11. Nick Foles (Philadelphia Eagles)
After a concussion in a game against Dallas where he threw for only 79 yards he returned against the Raiders and tied the NFL record with seven passing TDs and had a perfect passer rating. Foles went onto excel in Chip Kelly’s system throwing 29 TDs to only 2 INTs and lead the league in passer rating as he brought the Eagles to the playoffs. Although it was with a lot of help from LeSean McCoy and DeSean Jackson.

Final 10 QBs are coming next week

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Power ranking starting QBs Part 1

This is the first of a three part series of ranking NFL starting QBs. All rankings are objectively done by me and reflect my opinion and if you disagree leave your thoughts in the comment section below. First up is 32-21, with 20-11 next week and the final 10 the week after.


32. Tom Savage/Ryan Fitzpatrick (Houston Texans)

I think it’s a toss-up between these two as to who starts but I think Fitzpatrick wins the job in training camp but is replaced after a couple of games by Savage, Fitzpatrick has a habit of throwing back breaking interceptions at crucial times and a QB guru like Bill O’Brien might be able to fix this but I think this cause him to benched in favour of the raw Savage but O’Brien precedent with this, starting True Freshman Christian Hattenberg last year at Penn State.  With a combination of these two throwing to him it is easy to see why Andre Johnson wants out of Houston.


31. Geno Smith (New York Jets)

At times last year Smith looked like the second coming of “Broadway” Joe Namath, both in good ways and bad. Showing early promise Smith regressed as the season went on including having a game with a single figure passer rating but showed plenty of potential. The logical thing for the Jets to do this year would be to declare him to be “their man” and let him keep improving but instead they signed the troublesome Michael Vick who will have the fans calling for Smith’s head the second he has a bad game. It’s not like the Jets have signed a famous scrambling QB to be their backup behind their supposed future franchise QB.


30. EJ Manuel (Buffalo Bills)

The first QB taken in last year’s draft hasn’t lived up to those expectations yet but is generally regarded as a bit of a project so it is not that big of a surprise. Expect a marked improvement from him this year though with an upgraded receiving in Mike Williams and fellow first rounder Sammy Watkins. The Bills clearly believe he is the future with they gave in order to try and end the NFL’s longest playoff drought and get into the playoffs but they may end up regret trading away a potential top 10 pick if the season is a disaster and Manuel ends up not being the long term solution.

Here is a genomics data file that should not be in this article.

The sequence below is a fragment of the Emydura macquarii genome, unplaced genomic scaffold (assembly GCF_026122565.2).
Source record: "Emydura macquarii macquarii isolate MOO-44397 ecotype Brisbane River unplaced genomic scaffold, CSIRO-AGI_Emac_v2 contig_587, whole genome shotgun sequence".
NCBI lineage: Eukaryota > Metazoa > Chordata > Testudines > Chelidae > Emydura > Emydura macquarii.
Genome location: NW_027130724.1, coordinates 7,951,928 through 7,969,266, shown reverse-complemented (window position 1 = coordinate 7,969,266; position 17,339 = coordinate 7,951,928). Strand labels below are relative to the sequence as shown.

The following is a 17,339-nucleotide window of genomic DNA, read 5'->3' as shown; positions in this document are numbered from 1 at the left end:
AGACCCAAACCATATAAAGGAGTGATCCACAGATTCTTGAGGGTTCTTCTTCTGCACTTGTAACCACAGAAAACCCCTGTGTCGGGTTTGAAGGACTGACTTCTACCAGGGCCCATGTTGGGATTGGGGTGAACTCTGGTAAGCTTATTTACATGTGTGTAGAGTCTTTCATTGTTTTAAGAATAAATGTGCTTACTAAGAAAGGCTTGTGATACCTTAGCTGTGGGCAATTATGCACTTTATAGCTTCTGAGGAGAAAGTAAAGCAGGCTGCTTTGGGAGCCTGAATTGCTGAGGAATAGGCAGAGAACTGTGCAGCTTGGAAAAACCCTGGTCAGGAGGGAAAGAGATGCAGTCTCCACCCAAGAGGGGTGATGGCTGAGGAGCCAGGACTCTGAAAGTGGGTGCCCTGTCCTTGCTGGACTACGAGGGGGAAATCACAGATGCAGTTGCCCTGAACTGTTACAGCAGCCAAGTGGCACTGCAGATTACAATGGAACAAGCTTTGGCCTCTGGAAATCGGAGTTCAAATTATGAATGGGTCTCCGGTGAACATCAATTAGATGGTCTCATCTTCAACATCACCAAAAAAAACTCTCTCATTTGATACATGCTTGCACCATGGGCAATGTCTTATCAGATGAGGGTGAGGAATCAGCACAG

29. Chad Henne (Jacksonville Jaguars)

A solid, veteran presence that you’d prefer to have as a backup rather than as your starter. This is his 3rd year down in Jacksonville so he’ll know the system like the back of his hand. I believe he’ll start this year ahead of Blake Bortles to let him adjust to the NFL and he may surprise some with plenty of weapons with Ace Sanders, Allen Robinson and Marquise Lee. This team will surprise some with their strong defence and don’t be surprised if they finish ahead of Tennessee and Houston in their division.


28. Matt Schaub (Oakland Raiders)

Overrated before last year and underrated after last season, Matt Schaub is a tough one to predict as he could show some of that Probowl form from two years ago but it is tough to imagine with a receiving corps of James Jones and Greg Little. Don’t expect Schaub to stink up the joint as badly as he did last year in Houston especially with Derek Carr waiting in the wings.


27. Brian Hoyer (Cleveland Browns)

Came into last year as the Browns 3rd string QB but got his opportunity after Brandon Weeden was benched two games into the season and managed to lead the Browns to comeback victory over the Vikings and a win over division winner Cincinnati Bengals. He got off to a good start against the Bills before tearing his ACL. Expected to start this year ahead of Johnny Manziel, Hoyer could surprise people despite missing star wide out Josh Gordon.


26. Matt Cassel (Minnesota Vikings)

An undrafted free agent who never played in college, backing up Carson Palmer at USC Cassel has pretty much been a starter ever since Tom Brady broke his leg back in 2008. Never quite a star Cassel is a capable starter who can be an elite backup and had a passer rating of 81.6 in a relief role. He will also be an invaluable mentor for Teddy Bridgewater as he adjusts to the NFL.


25. Carson Palmer (Arizona Cardinals)

Palmer is a tough one to place, struggled a bit at the start and threw quite a few interceptions but as he got to know the system he improved and we saw him really connect with receivers Larry Fitzgerald and Michael Floyd. With a second year in Bruce Arian’s scheme which suits him to a tee Palmer could start to return to the level he was at before his retirement.


24. Josh McCown (Tampa Bay Buccaneers)

McCown came into last season as Jay Cutler’s backup in Chicago and excelled when given the opportunity after Jay Cutler got injured. McCown took full advantage of this chance, recording a passer rating of 109 and got rewarded with a new contract and reunion with former head coach Lovie Smith in Tampa. I don’t expect that McCown to replicate the same numbers he had in Chicago with a new playbook to learn although there is plenty of targets in big receivers Vincent Jackson and Mike Evans. HC Lovie Smith has proclaimed him starter despite Mike Glennon playing very well as a rookie, throwing 18 TDs to only 8 INTs, this is to let him mentor Glennon with Glennon being being their long term plan at QB.